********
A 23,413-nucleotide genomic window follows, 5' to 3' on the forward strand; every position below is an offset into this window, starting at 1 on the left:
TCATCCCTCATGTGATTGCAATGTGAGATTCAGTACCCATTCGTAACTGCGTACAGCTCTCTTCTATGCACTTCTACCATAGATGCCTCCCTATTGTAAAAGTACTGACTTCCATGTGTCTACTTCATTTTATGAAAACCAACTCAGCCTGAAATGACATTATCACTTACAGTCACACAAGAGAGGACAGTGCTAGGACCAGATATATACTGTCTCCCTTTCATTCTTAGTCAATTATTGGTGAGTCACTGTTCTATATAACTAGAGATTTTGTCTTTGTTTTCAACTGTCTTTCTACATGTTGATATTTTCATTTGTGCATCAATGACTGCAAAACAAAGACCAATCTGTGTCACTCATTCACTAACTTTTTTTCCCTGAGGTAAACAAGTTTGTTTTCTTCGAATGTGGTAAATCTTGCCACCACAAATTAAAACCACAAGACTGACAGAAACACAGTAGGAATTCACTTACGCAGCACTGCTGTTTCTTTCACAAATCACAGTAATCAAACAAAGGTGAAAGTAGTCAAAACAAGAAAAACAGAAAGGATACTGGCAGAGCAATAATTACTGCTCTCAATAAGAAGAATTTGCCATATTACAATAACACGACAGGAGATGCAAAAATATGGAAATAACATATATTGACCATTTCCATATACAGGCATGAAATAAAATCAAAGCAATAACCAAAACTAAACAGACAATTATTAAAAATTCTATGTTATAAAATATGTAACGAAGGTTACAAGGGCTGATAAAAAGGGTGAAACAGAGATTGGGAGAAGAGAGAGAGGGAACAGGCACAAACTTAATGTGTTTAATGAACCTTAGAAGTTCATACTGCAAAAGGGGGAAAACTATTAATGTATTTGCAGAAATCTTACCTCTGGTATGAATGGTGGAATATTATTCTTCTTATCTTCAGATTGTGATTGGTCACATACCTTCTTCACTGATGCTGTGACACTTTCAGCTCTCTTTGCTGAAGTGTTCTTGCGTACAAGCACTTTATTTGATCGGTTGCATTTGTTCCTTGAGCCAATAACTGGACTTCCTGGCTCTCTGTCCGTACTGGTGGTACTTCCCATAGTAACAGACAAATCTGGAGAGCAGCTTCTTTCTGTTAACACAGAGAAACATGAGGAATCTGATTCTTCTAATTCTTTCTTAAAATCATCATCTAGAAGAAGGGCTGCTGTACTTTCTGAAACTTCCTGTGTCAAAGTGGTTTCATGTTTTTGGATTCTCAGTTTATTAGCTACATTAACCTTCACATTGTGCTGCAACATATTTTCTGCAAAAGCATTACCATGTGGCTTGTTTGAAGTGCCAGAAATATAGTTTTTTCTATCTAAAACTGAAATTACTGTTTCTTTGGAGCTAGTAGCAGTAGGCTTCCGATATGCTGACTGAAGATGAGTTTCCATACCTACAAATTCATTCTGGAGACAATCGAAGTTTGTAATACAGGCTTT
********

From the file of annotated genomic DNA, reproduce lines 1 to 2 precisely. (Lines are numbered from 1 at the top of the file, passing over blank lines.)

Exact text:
A 23,413-nucleotide genomic window follows, 5' to 3' on the forward strand; every position below is an offset into this window, starting at 1 on the left:
TCATCCCTCATGTGATTGCAATGTGAGATTCAGTACCCATTCGTAACTGCGTACAGCTCTCTTCTATGCACTTCTACCATAGATGCCTCCCTATTGTAAAAGTACTGACTTCCATGTGTCTACTTCATTTTATGAAAACCAACTCAGCCTGAAATGACATTATCACTTACAGTCACACAAGAGAGGACAGTGCTAGGACCAGATATATACTGTCTCCCTTTCATTCTTAGTCAATTATTGGTGAGTCACTGTTCTATATAACTAGAGATTTTGTCTTTGTTTTCAACTGTCTTTCTACATGTTGATATTTTCATTTGTGCATCAATGACTGCAAAACAAAGACCAATCTGTGTCACTCATTCACTAACTTTTTTTCCCTGAGGTAAACAAGTTTGTTTTCTTCGAATGTGGTAAATCTTGCCACCACAAATTAAAACCACAAGACTGACAGAAACACAGTAGGAATTCACTTACGCAGCACTGCTGTTTCTTTCACAAATCACAGTAATCAAACAAAGGTGAAAGTAGTCAAAACAAGAAAAACAGAAAGGATACTGGCAGAGCAATAATTACTGCTCTCAATAAGAAGAATTTGCCATATTACAATAACACGACAGGAGATGCAAAAATATGGAAATAACATATATTGACCATTTCCATATACAGGCATGAAATAAAATCAAAGCAATAACCAAAACTAAACAGACAATTATTAAAAATTCTATGTTATAAAATATGTAACGAAGGTTACAAGGGCTGATAAAAAGGGTGAAACAGAGATTGGGAGAAGAGAGAGAGGGAACAGGCACAAACTTAATGTGTTTAATGAACCTTAGAAGTTCATACTGCAAAAGGGGGAAAACTATTAATGTATTTGCAGAAATCTTACCTCTGGTATGAATGGTGGAATATTATTCTTCTTATCTTCAGATTGTGATTGGTCACATACCTTCTTCACTGATGCTGTGACACTTTCAGCTCTCTTTGCTGAAGTGTTCTTGCGTACAAGCACTTTATTTGATCGGTTGCATTTGTTCCTTGAGCCAATAACTGGACTTCCTGGCTCTCTGTCCGTACTGGTGGTACTTCCCATAGTAACAGACAAATCTGGAGAGCAGCTTCTTTCTGTTAACACAGAGAAACATGAGGAATCTGATTCTTCTAATTCTTTCTTAAAATCATCATCTAGAAGAAGGGCTGCTGTACTTTCTGAAACTTCCTGTGTCAAAGTGGTTTCATGTTTTTGGATTCTCAGTTTATTAGCTACATTAACCTTCACATTGTGCTGCAACATATTTTCTGCAAAAGCATTACCATGTGGCTTGTTTGAAGTGCCAGAAATATAGTTTTTTCTATCTAAAACTGAAATTACTGTTTCTTTGGAGCTAGTAGCAGTAGGCTTCCGATATGCTGACTGAAGATGAGTTTCCATACCTACAAATTCATTCTGGAGACAATCGAAGTTTGTAATACAGGCTTT